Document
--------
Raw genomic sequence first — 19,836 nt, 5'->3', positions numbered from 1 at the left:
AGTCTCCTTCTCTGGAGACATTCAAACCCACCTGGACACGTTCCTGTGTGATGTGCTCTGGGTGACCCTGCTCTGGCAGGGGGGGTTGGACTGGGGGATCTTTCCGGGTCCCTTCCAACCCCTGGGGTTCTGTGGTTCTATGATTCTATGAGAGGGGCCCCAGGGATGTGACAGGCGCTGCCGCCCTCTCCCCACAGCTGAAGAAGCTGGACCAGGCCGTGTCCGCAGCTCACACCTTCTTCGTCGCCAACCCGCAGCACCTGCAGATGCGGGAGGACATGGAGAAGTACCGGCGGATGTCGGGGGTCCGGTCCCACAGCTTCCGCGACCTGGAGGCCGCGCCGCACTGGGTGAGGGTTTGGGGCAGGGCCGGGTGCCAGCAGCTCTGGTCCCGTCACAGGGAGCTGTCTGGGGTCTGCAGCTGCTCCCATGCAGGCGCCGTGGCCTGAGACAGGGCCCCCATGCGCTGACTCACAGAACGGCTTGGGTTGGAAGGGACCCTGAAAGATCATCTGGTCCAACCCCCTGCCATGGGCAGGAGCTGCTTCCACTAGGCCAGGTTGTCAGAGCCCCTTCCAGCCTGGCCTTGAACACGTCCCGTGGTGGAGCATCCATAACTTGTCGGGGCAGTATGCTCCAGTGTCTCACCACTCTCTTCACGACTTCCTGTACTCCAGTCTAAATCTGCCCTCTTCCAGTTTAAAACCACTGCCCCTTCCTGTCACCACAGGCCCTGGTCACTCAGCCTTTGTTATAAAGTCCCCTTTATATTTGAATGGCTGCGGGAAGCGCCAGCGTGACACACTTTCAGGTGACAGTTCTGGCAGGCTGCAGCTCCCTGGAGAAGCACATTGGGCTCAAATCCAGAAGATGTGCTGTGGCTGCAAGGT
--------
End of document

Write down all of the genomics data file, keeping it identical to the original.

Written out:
Raw genomic sequence first — 19,836 nt, 5'->3', positions numbered from 1 at the left:
AGTCTCCTTCTCTGGAGACATTCAAACCCACCTGGACACGTTCCTGTGTGATGTGCTCTGGGTGACCCTGCTCTGGCAGGGGGGGTTGGACTGGGGGATCTTTCCGGGTCCCTTCCAACCCCTGGGGTTCTGTGGTTCTATGATTCTATGAGAGGGGCCCCAGGGATGTGACAGGCGCTGCCGCCCTCTCCCCACAGCTGAAGAAGCTGGACCAGGCCGTGTCCGCAGCTCACACCTTCTTCGTCGCCAACCCGCAGCACCTGCAGATGCGGGAGGACATGGAGAAGTACCGGCGGATGTCGGGGGTCCGGTCCCACAGCTTCCGCGACCTGGAGGCCGCGCCGCACTGGGTGAGGGTTTGGGGCAGGGCCGGGTGCCAGCAGCTCTGGTCCCGTCACAGGGAGCTGTCTGGGGTCTGCAGCTGCTCCCATGCAGGCGCCGTGGCCTGAGACAGGGCCCCCATGCGCTGACTCACAGAACGGCTTGGGTTGGAAGGGACCCTGAAAGATCATCTGGTCCAACCCCCTGCCATGGGCAGGAGCTGCTTCCACTAGGCCAGGTTGTCAGAGCCCCTTCCAGCCTGGCCTTGAACACGTCCCGTGGTGGAGCATCCATAACTTGTCGGGGCAGTATGCTCCAGTGTCTCACCACTCTCTTCACGACTTCCTGTACTCCAGTCTAAATCTGCCCTCTTCCAGTTTAAAACCACTGCCCCTTCCTGTCACCACAGGCCCTGGTCACTCAGCCTTTGTTATAAAGTCCCCTTTATATTTGAATGGCTGCGGGAAGCGCCAGCGTGACACACTTTCAGGTGACAGTTCTGGCAGGCTGCAGCTCCCTGGAGAAGCACATTGGGCTCAAATCCAGAAGATGTGCTGTGGCTGCAAGGT